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While the proposed expansion has faced increasingly staunch resistance, the Public Utilities Commission still approved it by a 3-1 vote.
California regulators on Thursday approved an expansion that will allow two rival robotaxi services to operate throughout San Francisco at all hours, despite safety worries spurred by recurring problems with unexpected stops and other erratic behavior that resulted in unmanned vehicles blocking traffic, including emergency vehicles.
The state's Public Utilities Commission voted to approve rival services from Cruise and Waymo to operate around-the-clock service. It will make San Francisco the first major U.S. city with two fleets of driverless vehicles competing for passengers against ride-hailing and taxi services dependent on humans to operate the cars.
It is a distinction that San Francisco officials didn't want, largely because of the headaches that Cruise and Waymo have been causing in the city while testing their robotaxis on a restricted basis during the past year.
But it ended in a major victory for Cruise — a subsidiary of General Motors — and Waymo — a spinoff from a secret project at Google — after spending years and billions of dollars honing a technology that they believe will revolutionize transportation. Both companies view approval of their San Francisco expansions as a major springboard to launching similar services in other congested cities that would benefit from a technology that they contend will be more reliable, convenient and cheaper than ride-hailing and taxi services reliant on human drivers.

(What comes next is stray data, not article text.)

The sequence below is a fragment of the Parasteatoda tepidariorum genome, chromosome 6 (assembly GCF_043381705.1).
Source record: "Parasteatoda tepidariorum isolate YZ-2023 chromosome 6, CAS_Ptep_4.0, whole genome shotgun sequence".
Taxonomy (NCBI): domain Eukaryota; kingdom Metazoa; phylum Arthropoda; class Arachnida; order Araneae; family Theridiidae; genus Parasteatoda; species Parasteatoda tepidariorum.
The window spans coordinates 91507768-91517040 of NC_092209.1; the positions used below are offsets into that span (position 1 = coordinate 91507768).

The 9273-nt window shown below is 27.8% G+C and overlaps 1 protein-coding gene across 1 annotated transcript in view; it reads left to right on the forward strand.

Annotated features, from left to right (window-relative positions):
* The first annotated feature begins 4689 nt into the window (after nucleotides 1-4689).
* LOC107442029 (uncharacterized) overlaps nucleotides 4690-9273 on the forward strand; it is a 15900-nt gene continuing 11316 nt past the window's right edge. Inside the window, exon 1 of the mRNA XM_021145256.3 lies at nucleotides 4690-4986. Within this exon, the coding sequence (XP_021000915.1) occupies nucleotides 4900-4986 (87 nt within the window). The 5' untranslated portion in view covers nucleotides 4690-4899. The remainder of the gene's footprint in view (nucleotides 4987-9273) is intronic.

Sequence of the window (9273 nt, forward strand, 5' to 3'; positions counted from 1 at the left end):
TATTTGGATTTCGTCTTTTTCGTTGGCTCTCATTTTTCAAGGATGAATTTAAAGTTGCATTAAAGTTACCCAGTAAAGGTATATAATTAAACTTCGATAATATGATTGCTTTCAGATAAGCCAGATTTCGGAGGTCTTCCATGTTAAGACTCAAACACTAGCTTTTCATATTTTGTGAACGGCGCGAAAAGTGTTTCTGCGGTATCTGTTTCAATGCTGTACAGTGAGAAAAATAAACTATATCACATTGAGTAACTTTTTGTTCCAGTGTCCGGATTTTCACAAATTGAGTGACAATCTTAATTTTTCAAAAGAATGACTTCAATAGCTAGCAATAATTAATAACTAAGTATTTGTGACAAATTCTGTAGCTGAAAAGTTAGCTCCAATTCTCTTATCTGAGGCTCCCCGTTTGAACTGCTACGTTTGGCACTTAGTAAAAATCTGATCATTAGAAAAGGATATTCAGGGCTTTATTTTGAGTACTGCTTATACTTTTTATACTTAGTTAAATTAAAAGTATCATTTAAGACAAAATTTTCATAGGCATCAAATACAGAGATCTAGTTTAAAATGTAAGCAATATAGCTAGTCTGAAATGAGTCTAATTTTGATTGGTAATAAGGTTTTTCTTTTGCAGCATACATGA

During five-and-half hours of public comments at Thursday’s meeting, many speakers derided the robotaxis as annoying nuisances at best and dangerous menaces at worst. Others vented their frustration about San Francisco being transformed into a "tech playground" and the equivalent of an "ant farm" for haphazard experimentation.
Supporters of the robotaxis also stepped up to passionately defend the technology as a leap forward that will keep San Francisco on the cutting edge of technology, while helping more disabled people who are unable to drive to get around town and reducing the risks posed by drunk driving. One speaker predicted that unleashing the robotaxis would create a tourist attraction that could become as popular as rides on the fabled cable cars that have been navigating the city’s streets for 150 years. Waymo says there is so much interest in its robotaxis that it has already built up a waiting list of more than 100,000 people vying to take a driverless ride through the streets of San Francisco.
The rising fears about the safety of the robotaxis had come into sharper focus during a preliminary hearing Monday that included a sobering appearance by San Francisco Fire Department Chief Jeanine Nicholson, who warned regulators that the robotaxis had been repeatedly undermining firefighters' ability to respond to emergencies.
"They are still not ready for prime time because of the way they have impacted our operations," Nicholson said during a four-hour hearing held Monday in advance of Thursday's pivotal vote.
To underscore her point, Nicholson cited 55 written reports of the robotaxis interfering with emergency responses. She said she is worried the problems will get worse if Cruise and Waymo are allowed to operate their services wherever and whenever they want in San Francisco — raising the risk of their disruptions resulting in injury, death or the loss of property that could have been saved.
The proposed San Francisco expansion has been facing increasingly staunch resistance, prompting regulators to postpone two previously scheduled votes on the issue in June and July. The Public Utilities Commission still decided to approve the expansion by a 3-1 vote.
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